Instrumental opener Dune was a stand out. Whilst Dyke On A Bike I was convinced was a cover of Secession's Touch. It was only when I went over to complement Smith on his choice of cover version that I learnt that he'd never heard of Secession, let alone chosen to cover one of their tracks! The similarities around the bassline and part of the melody are remarkable. It was a shame that not more was physically played live, particularly given that Smith had hauled out a fair bit of equipment with him (with a laptop that seemed to be triggering some of the synths). I'd be interested to hear a full set of only new materail written by Smith, but understand that by going with the Sistrum name the aim may be to keep the old material alive.

Sistrum setlist: Dune, Heartfelt, Arabian Adventure, Dance, High Summer, This Masquerade, Dyke On A Bike, Let's Go To A Nightclub And Talk About War



[Microchip Junky]   [Sistrum]   [AkA]



Photos [L-R]: Microchip Junky, Sistrum, AkA

AkA's Henri Sizeret is a character. Cats, terrible 70s fashion, globetrotting travel, the search for the ultimate electronically-generated sound, burlesque, the films of Russ Meyer and heaps of irony are all as pertinent influences as the music he is inspired by. No surprise then that the resulting purely electronic (and essentially instrumental) sounds created and unleashed on the world by AkA somehow sound like all these things wrapped up in rigorously engineered sound sculptures.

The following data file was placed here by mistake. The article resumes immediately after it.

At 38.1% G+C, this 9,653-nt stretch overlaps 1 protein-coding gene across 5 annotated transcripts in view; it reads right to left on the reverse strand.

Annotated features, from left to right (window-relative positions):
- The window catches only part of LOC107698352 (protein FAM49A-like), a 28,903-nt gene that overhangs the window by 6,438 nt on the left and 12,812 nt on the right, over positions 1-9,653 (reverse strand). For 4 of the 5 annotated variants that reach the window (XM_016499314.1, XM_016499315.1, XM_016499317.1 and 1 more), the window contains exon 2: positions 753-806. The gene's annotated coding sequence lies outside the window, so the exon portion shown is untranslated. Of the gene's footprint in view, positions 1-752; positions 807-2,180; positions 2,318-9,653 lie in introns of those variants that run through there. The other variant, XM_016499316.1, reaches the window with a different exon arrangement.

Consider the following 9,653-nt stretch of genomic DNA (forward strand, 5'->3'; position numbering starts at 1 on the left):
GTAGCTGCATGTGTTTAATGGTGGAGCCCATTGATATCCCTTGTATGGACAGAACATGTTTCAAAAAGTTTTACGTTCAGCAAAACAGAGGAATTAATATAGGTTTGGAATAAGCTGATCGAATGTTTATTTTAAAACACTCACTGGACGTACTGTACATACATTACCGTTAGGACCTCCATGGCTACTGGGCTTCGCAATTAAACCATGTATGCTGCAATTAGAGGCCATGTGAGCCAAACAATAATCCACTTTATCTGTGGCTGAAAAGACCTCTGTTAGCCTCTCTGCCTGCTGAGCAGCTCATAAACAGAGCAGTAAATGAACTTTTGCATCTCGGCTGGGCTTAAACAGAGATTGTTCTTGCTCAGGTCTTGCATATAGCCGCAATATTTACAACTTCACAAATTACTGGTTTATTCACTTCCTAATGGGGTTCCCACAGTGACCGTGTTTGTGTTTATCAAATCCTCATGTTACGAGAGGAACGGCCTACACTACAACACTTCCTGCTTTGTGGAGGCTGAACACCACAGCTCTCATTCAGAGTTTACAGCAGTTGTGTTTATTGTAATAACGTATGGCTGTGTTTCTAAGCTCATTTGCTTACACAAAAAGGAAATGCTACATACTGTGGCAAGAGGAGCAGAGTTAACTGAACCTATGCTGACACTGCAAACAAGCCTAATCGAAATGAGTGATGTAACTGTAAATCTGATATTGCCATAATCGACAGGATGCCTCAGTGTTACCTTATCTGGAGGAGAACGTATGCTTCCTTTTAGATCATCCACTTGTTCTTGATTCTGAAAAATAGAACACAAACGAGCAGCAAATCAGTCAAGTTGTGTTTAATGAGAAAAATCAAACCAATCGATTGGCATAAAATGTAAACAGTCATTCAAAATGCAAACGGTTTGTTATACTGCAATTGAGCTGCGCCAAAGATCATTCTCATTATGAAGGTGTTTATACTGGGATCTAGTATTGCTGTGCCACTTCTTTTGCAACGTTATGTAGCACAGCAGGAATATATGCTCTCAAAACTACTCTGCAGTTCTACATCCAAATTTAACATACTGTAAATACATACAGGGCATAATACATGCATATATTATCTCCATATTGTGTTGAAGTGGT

Although largely confined to Mr Sizeret and a laptop live, this in no way expressed the live AkA experience. I was lucky enough to catch the first ever AkA gig where he opened the day at last year's Electro London festival. In the short, intervening period, Sizeret's comfort with standing behind a modest podium whilst putting out epic-sounding compositions has grown somewhat. First time out he understandably focused on ensuring the live debut of the AkA studio project delivered on the audio front. The accompanying visuals he constructs for each of his pieces were absent that first time out. Here, AkA's third gig, they were thankfully present adding an often suitably repetative/hypnotic visual dimension.

Not that Sizeret needed any such video distractions this time around. Rarely have I seen a solo performance utilising such limited musical equipment that has gripped me as much as this did. Reacting as if the tsunami of 1s and 0s flooding through his cables was also searing through his veins, Sizeret was throwing shapes, striking poses, physically responding to the audio output of his own compositions. Unexpectedly then, this was as captivating to watch as it was to hear. A very fine conclusion to my evening indeed. 8/10

AkA setlist: Drift, Man War, Deep Under, Bi Polar, Play Loud, More, Clean Your Ears


Review: Rob Dyer
Photos: Mark Smith (Microchip Junky), Rob Green (AkA), Chris Mines (Sistrum)